Passive investing in an index fund is a good way to ensure your own returns roughly match the overall market. Active investors aim to buy stocks that vastly outperform the market - but in the process, they risk under-performance. That downside risk was realized by Supreme Plc (LON:SUP) shareholders over the last year, as the share price declined 17%. That's well below the market return of 5.3%. Because Supreme hasn't been listed for many years, the market is still learning about how the business performs. It's down 34% in about a quarter.
Since Supreme has shed UK£25m from its value in the past 7 days, let's see if the longer term decline has been driven by the business' economics.
To quote Buffett, 'Ships will sail around the world but the Flat Earth Society will flourish. There will continue to be wide discrepancies between price and value in the marketplace...' One way to examine how market sentiment has changed over time is to look at the interaction between a company's share price and its earnings per share (EPS).
During the unfortunate twelve months during which the Supreme share price fell, it actually saw its earnings per share (EPS) improve by 4.5%. It's quite possible that growth expectations may have been unreasonable in the past.
It seems quite likely that the market was expecting higher growth from the stock. But looking to other metrics might better explain the share price change.
Given the yield is quite low, at 1.4%, we doubt the dividend can shed much light on the share price. Supreme's revenue is actually up 18% over the last year. Since the fundamental metrics don't readily explain the share price drop, there might be an opportunity if the market has overreacted.
The company's revenue and earnings (over time) are depicted in the image below (click to see the exact numbers).
It's probably worth noting that the CEO is paid less than the median at similar sized companies. It's always worth keeping an eye on CEO pay, but a more important question is whether the company will grow earnings throughout the years. This free report showing analyst forecasts should help you form a view on Supreme
A Different Perspective
While Supreme shareholders are down 16% for the year (even including dividends), the market itself is up 5.3%. While the aim is to do better than that, it's worth recalling that even great long-term investments sometimes underperform for a year or more. Notably, the loss over the last year isn't as bad as the 34% drop in the last three months. This probably signals that the business has recently disappointed shareholders - it will take time to win them back. It's always interesting to track share price performance over the longer term. But to understand Supreme better, we need to consider many other factors. Even so, be aware that Supreme is showing 1 warning sign in our investment analysis , you should know about...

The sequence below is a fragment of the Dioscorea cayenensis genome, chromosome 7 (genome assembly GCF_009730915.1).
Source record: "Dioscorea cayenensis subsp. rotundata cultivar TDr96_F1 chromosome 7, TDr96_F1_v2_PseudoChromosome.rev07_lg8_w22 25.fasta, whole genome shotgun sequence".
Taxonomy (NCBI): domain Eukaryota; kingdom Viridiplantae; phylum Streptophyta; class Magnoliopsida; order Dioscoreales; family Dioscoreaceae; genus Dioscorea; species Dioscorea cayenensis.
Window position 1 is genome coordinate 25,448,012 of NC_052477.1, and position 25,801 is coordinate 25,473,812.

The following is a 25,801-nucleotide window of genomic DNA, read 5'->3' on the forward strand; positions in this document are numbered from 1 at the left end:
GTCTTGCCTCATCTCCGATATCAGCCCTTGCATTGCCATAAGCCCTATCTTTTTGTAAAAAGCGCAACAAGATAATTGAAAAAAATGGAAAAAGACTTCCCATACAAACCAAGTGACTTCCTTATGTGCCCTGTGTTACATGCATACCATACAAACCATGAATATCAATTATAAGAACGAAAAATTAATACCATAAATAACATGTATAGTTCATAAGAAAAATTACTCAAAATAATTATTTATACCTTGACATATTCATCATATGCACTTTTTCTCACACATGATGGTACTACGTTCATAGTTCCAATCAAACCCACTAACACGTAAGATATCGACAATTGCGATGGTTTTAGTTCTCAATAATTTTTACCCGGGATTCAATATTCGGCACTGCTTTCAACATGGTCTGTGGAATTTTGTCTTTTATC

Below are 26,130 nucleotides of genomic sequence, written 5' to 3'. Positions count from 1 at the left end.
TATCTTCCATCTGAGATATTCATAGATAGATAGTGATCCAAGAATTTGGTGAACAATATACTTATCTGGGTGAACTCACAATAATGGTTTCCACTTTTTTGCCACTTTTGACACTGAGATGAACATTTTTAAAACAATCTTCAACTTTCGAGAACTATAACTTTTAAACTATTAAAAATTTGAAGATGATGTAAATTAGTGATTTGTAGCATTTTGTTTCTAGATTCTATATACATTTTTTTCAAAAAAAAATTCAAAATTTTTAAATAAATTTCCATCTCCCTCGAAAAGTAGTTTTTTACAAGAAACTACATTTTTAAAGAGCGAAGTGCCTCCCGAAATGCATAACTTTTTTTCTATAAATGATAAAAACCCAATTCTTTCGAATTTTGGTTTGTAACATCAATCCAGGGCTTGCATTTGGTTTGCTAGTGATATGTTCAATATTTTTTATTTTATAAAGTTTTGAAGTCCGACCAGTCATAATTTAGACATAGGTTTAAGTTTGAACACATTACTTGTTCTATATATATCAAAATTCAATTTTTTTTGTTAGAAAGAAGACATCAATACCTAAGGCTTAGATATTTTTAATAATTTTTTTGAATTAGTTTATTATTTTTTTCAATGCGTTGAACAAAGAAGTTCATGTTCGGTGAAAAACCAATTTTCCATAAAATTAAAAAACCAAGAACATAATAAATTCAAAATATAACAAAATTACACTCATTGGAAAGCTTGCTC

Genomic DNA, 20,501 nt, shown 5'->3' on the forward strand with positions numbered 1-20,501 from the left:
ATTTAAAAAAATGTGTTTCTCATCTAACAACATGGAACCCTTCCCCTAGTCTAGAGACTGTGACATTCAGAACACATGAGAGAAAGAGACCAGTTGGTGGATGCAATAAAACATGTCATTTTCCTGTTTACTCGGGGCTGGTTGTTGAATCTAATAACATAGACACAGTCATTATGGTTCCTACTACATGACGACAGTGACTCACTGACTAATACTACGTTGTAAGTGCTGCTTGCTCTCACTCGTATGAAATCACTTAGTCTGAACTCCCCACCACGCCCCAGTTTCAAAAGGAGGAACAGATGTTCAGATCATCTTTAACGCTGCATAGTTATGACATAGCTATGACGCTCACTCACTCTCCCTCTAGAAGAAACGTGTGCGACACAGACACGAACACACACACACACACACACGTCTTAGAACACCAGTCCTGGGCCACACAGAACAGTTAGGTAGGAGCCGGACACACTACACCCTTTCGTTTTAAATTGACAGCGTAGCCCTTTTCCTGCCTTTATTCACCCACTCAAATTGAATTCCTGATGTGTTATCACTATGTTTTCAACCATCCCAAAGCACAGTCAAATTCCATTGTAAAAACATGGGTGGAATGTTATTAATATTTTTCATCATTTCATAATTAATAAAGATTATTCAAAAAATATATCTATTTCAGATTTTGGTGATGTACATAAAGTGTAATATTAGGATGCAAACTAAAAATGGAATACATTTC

If you like to buy stocks alongside management, then you might just love this free list of companies. (Hint: insiders have been buying them).
Please note, the market returns quoted in this article reflect the market weighted average returns of stocks that currently trade on GB exchanges.
This article by Simply Wall St is general in nature. We provide commentary based on historical data and analyst forecasts only using an unbiased methodology and our articles are not intended to be financial advice. It does not constitute a recommendation to buy or sell any stock, and does not take account of your objectives, or your financial situation. We aim to bring you long-term focused analysis driven by fundamental data. Note that our analysis may not factor in the latest price-sensitive company announcements or qualitative material. Simply Wall St has no position in any stocks mentioned.